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The ideas on Evergreen Park & Recreation District programs and facilities in the next five years are as diverse as the community members who propose them.
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The Evergreen Park & Recreation District will continue hosting discovery sessions to get the community’s input on programs and facilities the district should consider in the next three to five years.
The sessions will be:
• 6 p.m. Wednesday, Jan. 25, at Wulf Rec Center to discuss parks and outdoor recreation;
• 6 p.m. Thursday, Jan. 26, at Buchanan Park Rec Center to discuss the rec centers and indoor programs;
• 6 p.m. Tuesday, Jan. 31, at Evergreen Lake House to discuss special topics such as youth sports, aquatics, dog park, pickleball, etc.;
• 6 p.m. Thursday, Feb. 2, at Buchanan Park Rec Center to discuss serving the whole community.
About 30 people attending two virtual discovery sessions on Jan. 19 said the district should provide more indoor sports space — considered the No. 1 need by some — plus an indoor ice rink, a third rec center on the south end of Evergreen, a parking garage at the Evergreen Lake House, an indoor walking track, more indoor swimming, a better trail system and more.
They asked for a wider variety of classes for all age groups offered at more times, more concerts, better access for teens and more during the sessions that are the first step in the rec district’s strategic-planning process.
Some also understood that the district needed to take care of the facilities it has first, and one person suggested that if the district wanted to expand facilities, it should consider purchasing and retrofitting existing vacant buildings within the district rather than building something new.
The two two-hour sessions are the first of several planned in the next two weeks. Most of those meetings, which will be in person, cover specific topics such as programs, facilities and special populations. The rec district is interested in all views about what the rec district should or should not be.
By July, the EPRD board hopes to have a completed plan with a list of activities and facilities, their costs and what it can afford. The board also will decide whether the ask voters in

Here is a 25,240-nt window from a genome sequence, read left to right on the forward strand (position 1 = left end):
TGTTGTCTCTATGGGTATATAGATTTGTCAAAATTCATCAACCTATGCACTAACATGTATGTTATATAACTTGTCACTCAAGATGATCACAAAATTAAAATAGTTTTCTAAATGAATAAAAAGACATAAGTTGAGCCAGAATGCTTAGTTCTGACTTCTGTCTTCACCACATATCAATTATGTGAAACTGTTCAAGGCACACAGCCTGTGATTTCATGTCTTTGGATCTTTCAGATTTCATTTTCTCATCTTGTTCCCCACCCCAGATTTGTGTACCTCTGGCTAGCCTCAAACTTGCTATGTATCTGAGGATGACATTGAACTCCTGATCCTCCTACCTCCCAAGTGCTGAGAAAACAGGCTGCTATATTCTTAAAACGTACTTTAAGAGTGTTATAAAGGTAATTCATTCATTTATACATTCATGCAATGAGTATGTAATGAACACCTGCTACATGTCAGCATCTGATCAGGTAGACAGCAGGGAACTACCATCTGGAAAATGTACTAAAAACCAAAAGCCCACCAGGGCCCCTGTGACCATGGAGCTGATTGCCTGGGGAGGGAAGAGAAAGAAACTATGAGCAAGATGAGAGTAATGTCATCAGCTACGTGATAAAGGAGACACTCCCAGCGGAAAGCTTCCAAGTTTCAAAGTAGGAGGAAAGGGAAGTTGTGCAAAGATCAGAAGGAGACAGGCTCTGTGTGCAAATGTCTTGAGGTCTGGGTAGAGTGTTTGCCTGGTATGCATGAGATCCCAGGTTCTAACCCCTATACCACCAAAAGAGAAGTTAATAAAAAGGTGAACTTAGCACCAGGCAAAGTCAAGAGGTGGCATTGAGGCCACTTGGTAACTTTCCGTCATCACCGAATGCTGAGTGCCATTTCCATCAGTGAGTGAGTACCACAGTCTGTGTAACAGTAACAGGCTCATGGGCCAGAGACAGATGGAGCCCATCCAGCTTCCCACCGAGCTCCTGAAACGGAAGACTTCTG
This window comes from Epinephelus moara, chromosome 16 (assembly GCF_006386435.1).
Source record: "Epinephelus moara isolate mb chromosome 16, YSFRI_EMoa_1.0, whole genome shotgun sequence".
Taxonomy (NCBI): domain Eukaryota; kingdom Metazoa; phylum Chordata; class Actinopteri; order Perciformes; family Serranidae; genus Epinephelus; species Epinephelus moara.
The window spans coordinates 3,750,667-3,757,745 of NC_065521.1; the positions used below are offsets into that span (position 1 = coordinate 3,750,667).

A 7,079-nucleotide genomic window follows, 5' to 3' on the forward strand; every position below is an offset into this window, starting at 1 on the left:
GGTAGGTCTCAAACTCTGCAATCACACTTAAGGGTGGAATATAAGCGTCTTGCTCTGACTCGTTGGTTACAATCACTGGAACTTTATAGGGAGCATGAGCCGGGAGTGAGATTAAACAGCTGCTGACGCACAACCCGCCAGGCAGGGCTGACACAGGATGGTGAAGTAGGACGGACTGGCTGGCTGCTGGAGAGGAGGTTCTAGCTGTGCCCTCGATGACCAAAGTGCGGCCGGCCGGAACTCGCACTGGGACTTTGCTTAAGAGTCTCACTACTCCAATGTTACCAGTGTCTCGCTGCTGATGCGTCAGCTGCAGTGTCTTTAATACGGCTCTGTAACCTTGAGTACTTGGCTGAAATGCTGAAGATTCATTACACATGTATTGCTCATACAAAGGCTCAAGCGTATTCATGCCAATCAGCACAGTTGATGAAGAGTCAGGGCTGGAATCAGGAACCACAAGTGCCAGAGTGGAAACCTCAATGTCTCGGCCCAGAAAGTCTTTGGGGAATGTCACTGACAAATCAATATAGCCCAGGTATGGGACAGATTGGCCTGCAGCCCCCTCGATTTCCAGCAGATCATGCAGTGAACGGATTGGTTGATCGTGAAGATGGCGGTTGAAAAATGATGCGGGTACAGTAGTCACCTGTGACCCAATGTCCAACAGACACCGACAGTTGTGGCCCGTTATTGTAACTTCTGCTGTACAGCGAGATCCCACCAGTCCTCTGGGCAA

November for a bond to pay for some of the facilities.
A community member at one of the Jan. 19 meetings mentioned a bond that will be paid off in 2025. The board could ask voters to continue paying that money to the rec district for additional facilities.
Chris Dropinski, senior manager with BerryDunn, the consultant hired to facilitate the strategic-planning process, said at the meetings that no decisions had been made, and EPRD officials were gathering information on what the community wanted the rec district’s focus to be.
In addition to the discovery sessions, the district will conduct a survey and take online comments, plus those in the district’s two rec centers can leave comments there.
“There will be competing priorities and limited resources,” Becky Dunlap with BerryDunn said. “We want to be visionary but realistic. There needs to be a balance between new programs and facilities while also maintaining what we have. We will need community support to move projects forward.”
Officials said while they will consider all of the comments they receive, they will not be able to provide everything the community wants.
Attendees suggested that EPRD make decisions based on what facilities and programs would bring the most benefit to the most people, though revenue should not necessarily be the deciding factor. They suggested looking at alternative funding sources to help pay for some of the programs and facilities.
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